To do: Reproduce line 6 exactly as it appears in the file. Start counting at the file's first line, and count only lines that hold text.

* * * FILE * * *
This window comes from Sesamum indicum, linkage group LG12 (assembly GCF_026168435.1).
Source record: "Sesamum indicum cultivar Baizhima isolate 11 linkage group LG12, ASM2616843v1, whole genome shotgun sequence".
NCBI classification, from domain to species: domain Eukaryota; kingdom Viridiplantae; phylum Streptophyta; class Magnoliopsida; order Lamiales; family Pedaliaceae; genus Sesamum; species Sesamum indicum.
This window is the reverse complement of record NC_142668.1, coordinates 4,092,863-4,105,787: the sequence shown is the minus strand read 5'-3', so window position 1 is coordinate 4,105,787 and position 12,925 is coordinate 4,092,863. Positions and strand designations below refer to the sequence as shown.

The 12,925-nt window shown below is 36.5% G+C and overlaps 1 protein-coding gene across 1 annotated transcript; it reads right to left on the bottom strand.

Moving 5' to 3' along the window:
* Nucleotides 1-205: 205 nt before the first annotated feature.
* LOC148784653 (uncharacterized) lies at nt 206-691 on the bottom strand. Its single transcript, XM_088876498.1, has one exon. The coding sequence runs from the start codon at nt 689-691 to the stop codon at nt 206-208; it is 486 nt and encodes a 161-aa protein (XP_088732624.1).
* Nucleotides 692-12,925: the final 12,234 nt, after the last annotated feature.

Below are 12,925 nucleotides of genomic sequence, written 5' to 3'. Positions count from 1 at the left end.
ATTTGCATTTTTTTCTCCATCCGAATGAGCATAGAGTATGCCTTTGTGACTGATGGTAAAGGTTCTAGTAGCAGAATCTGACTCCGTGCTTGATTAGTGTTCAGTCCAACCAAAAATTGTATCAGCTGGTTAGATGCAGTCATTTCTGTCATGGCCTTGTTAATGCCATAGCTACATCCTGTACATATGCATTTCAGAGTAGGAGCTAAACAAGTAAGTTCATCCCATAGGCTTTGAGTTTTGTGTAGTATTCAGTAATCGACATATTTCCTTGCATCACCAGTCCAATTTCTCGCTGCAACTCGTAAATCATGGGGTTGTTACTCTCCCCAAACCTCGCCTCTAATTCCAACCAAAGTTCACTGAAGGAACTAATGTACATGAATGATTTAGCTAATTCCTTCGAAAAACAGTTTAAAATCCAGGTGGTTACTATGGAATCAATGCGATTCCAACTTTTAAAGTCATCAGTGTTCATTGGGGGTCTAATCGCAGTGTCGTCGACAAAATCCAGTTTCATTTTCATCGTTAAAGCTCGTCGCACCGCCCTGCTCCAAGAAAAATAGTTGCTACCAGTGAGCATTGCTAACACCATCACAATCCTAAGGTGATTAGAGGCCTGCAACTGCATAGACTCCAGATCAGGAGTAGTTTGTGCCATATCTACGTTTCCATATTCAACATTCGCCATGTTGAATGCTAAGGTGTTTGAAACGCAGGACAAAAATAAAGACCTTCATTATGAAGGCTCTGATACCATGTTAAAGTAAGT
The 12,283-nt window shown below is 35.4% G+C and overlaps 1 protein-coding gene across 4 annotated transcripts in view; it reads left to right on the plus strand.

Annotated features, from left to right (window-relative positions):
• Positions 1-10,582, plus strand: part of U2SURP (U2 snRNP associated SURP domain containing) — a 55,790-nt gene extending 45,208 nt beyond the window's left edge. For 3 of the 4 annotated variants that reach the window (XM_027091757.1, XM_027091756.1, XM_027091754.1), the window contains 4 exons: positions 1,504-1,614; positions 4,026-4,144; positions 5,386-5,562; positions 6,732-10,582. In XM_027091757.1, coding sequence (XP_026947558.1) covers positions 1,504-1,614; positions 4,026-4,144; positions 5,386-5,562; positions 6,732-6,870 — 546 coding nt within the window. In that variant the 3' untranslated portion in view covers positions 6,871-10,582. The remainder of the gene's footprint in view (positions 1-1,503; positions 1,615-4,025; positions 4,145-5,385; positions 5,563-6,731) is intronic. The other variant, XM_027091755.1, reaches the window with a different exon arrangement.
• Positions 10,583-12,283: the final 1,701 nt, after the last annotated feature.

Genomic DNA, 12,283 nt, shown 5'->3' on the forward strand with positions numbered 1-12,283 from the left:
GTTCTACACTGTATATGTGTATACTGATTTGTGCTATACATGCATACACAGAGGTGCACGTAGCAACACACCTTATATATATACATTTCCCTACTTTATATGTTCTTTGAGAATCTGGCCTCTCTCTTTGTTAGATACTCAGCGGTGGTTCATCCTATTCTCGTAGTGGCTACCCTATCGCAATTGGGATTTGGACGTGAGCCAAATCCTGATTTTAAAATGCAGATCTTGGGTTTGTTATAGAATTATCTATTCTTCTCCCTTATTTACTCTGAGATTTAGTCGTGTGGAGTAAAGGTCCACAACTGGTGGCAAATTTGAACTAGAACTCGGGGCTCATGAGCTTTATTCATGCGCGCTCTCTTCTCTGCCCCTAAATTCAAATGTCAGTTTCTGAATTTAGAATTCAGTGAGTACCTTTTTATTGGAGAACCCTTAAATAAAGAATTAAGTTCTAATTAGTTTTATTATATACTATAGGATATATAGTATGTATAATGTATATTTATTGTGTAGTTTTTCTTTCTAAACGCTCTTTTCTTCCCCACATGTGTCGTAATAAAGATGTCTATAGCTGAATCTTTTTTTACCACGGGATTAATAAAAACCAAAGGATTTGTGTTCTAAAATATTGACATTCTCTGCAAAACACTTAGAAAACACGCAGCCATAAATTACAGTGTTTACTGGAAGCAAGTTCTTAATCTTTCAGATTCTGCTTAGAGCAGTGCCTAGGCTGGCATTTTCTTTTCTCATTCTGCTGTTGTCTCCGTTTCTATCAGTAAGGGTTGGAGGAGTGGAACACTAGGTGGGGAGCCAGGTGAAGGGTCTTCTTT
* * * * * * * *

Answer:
Moving 5' to 3' along the window: